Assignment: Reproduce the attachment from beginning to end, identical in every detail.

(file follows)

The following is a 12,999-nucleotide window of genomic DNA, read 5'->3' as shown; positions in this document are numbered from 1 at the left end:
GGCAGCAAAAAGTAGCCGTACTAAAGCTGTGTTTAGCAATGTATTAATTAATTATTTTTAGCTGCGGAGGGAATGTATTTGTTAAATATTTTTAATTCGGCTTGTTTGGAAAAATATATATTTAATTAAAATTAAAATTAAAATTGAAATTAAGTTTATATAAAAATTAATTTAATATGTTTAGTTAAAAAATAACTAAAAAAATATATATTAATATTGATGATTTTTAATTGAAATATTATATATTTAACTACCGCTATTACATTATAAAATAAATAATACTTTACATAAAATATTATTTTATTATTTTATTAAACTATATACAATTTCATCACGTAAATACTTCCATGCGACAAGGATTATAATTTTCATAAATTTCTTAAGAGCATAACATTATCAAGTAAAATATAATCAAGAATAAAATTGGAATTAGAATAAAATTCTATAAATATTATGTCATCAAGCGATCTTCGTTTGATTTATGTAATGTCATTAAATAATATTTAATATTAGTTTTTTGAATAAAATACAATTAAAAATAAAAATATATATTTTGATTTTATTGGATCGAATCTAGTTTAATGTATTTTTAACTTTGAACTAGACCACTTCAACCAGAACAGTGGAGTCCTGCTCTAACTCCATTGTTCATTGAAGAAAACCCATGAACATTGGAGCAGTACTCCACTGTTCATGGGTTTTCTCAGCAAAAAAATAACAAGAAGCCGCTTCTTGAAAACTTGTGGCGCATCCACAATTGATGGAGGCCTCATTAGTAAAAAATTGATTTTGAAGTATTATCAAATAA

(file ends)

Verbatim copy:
The following is a 12,999-nucleotide window of genomic DNA, read 5'->3' as shown; positions in this document are numbered from 1 at the left end:
GGCAGCAAAAAGTAGCCGTACTAAAGCTGTGTTTAGCAATGTATTAATTAATTATTTTTAGCTGCGGAGGGAATGTATTTGTTAAATATTTTTAATTCGGCTTGTTTGGAAAAATATATATTTAATTAAAATTAAAATTAAAATTGAAATTAAGTTTATATAAAAATTAATTTAATATGTTTAGTTAAAAAATAACTAAAAAAATATATATTAATATTGATGATTTTTAATTGAAATATTATATATTTAACTACCGCTATTACATTATAAAATAAATAATACTTTACATAAAATATTATTTTATTATTTTATTAAACTATATACAATTTCATCACGTAAATACTTCCATGCGACAAGGATTATAATTTTCATAAATTTCTTAAGAGCATAACATTATCAAGTAAAATATAATCAAGAATAAAATTGGAATTAGAATAAAATTCTATAAATATTATGTCATCAAGCGATCTTCGTTTGATTTATGTAATGTCATTAAATAATATTTAATATTAGTTTTTTGAATAAAATACAATTAAAAATAAAAATATATATTTTGATTTTATTGGATCGAATCTAGTTTAATGTATTTTTAACTTTGAACTAGACCACTTCAACCAGAACAGTGGAGTCCTGCTCTAACTCCATTGTTCATTGAAGAAAACCCATGAACATTGGAGCAGTACTCCACTGTTCATGGGTTTTCTCAGCAAAAAAATAACAAGAAGCCGCTTCTTGAAAACTTGTGGCGCATCCACAATTGATGGAGGCCTCATTAGTAAAAAATTGATTTTGAAGTATTATCAAATAA